While the Westhampton Free Library has continued to offer a great array of materials, programs and cultural excursions, its Board of Trustees has, in the last six months, had to handle litigation, field demands to change its method of selection and respond to the employees’ determination to unionize. The Board is basically new. Three of its members were appointed in October, three in February and a fourth is a veteran trustee.
In October, an essentially new board was faced with a public request to change its manner of selection from appointment to public election. While the board understood that the public required more accountable library governance, it needed to research the consequences of a move to an elected board. In the spirit of accountability, the board changed its meeting times to evenings at the public request, instituted a new application process for prospective trustees, advertised online, in the press and in the library publications to recruit new trustees. Three people responded to the outreach. All three volunteers were seated, bringing the total number of trustees to seven. The library is a private not-for-profit. Like many not-for-profits it receives both public support and private donations. Just like other not-for profits, the board itself seeks candidates to serve and appoints trustees who are dedicated to the continued mission of the library.
The Board of Trustees has rejected the notion of a public election primarily because such an election could jeopardize the private status of the library. Public libraries must abide by Civil Service regulations regarding employees and public procurement laws and regulations. While it emulates a public library more and more, the Westhampton Free Library becomes a hybrid, public/private entity. The complete Report on Library Governance issued at the April 13 meeting elaborates the legal challenges to organizations that claim “private status” in an effort to circumvent the requirements of public entities. The two cases cited were resolved in favor of private status because the boards were appointed, not elected. Furthermore, there has not been huge a response to the Trustee recruitment effort. Three candidates who were qualified and interested applied. All three were seated. An election could not have produced different results.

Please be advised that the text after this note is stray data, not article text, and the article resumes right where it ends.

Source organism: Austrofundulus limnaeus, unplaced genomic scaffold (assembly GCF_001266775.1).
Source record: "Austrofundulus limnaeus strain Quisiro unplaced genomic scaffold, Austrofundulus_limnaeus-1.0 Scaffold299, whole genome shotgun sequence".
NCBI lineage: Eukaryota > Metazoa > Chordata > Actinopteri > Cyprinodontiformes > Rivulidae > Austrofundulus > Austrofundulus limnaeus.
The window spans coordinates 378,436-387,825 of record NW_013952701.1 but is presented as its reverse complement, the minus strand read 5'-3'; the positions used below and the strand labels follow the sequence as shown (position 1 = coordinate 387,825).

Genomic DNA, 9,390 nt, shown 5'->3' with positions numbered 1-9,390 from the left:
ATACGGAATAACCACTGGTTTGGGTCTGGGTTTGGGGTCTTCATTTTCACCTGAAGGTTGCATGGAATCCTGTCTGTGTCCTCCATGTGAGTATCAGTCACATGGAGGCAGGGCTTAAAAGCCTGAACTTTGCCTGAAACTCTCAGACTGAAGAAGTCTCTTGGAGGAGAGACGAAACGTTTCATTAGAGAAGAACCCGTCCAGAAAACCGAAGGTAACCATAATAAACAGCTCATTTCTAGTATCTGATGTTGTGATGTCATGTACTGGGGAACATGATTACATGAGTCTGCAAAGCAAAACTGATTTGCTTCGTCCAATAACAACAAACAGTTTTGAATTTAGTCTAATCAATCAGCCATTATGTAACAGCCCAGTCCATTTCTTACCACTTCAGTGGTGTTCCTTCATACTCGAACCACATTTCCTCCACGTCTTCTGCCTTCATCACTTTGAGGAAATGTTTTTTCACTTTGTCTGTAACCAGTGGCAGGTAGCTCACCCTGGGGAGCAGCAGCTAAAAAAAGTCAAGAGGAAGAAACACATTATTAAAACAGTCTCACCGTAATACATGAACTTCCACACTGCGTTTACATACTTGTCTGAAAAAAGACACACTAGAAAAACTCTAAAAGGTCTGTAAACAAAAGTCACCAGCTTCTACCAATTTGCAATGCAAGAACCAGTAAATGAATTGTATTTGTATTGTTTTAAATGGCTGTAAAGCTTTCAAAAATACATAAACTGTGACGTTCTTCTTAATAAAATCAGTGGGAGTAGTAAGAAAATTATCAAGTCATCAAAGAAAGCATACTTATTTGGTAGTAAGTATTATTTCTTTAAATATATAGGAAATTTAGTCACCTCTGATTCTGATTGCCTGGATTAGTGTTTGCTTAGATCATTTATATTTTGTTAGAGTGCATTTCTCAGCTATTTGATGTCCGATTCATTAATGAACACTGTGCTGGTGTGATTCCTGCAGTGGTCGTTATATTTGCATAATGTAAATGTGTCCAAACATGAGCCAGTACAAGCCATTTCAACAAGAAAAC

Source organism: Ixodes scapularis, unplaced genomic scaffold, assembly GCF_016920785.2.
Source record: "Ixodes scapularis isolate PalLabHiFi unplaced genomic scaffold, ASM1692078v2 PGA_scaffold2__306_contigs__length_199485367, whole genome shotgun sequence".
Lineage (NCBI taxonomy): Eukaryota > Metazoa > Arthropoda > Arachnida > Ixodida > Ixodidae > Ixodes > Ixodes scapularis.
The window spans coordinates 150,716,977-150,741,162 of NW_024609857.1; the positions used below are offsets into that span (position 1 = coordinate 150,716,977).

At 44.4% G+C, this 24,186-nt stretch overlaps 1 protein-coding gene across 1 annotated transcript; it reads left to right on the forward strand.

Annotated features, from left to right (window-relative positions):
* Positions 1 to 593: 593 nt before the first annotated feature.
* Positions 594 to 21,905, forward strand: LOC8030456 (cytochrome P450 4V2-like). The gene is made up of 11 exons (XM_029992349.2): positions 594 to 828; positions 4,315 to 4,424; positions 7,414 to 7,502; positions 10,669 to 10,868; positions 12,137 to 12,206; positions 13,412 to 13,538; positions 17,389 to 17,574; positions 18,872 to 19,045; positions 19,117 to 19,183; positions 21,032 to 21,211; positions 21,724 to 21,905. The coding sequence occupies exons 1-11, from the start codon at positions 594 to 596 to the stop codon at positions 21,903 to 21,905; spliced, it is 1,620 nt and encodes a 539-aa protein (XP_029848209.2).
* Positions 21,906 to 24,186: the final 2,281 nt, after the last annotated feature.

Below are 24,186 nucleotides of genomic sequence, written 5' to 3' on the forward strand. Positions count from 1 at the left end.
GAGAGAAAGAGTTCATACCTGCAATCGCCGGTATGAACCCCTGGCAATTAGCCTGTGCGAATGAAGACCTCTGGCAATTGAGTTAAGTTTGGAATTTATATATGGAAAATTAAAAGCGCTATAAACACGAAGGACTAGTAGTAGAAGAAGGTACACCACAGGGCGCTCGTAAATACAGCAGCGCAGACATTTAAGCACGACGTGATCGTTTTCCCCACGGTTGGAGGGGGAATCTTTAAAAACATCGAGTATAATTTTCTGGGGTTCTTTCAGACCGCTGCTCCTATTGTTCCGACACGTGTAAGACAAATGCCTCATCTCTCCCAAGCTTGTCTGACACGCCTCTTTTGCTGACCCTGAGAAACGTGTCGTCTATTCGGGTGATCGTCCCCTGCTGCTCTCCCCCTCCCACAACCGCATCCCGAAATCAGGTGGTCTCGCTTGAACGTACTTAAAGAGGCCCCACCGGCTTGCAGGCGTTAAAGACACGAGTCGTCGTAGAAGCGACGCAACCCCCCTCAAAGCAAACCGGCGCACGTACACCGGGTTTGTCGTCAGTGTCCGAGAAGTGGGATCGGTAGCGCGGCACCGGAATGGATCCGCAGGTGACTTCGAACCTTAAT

According to Thomas Moore, Board of Trustees President, “While the board is not saying ‘never,’ it is saying that an election simply for the sake of having an election, when no one has been excluded from service, has no advantage, and only carries the risks of unanticipated legal consequences.
The Library’s current Absolute Charter requires five-year terms for Trustees, but the current By-Laws provide for four-year terms and are not in conformity with the Charter. To rectify this discrepancy, the Board has proposed an amendment to the By-Laws whereby five-year terms will be adopted until the Charter is amended to allow for both shorter Trustee terms and term limits. The process to amend the Charter involves petitioning the State Board of Regents and is expected to take six months.
A By-Laws Revision Committee, comprised of Eric Mirell, Mary Anne Yutes and Thomas Moore, has been appointed to prepare By-Laws to be adopted by the Board once the Charter has been amended to allow for shorter terms. While the specifics have yet to be determined, the committee will be considering Trustee terms of three years with a maximum limit of two years.
In further library business, Library Director Danielle Waskiewicz received notice that the Westhampton Library Staff Association is prepared to begin meeting to negotiate the first collective bargaining agreement in the library’s history. A Library Negotiating Committee was named at the April 13, 2016 meeting.
Media Contact: Marie Weiss, (631) 836-0990, email@example.com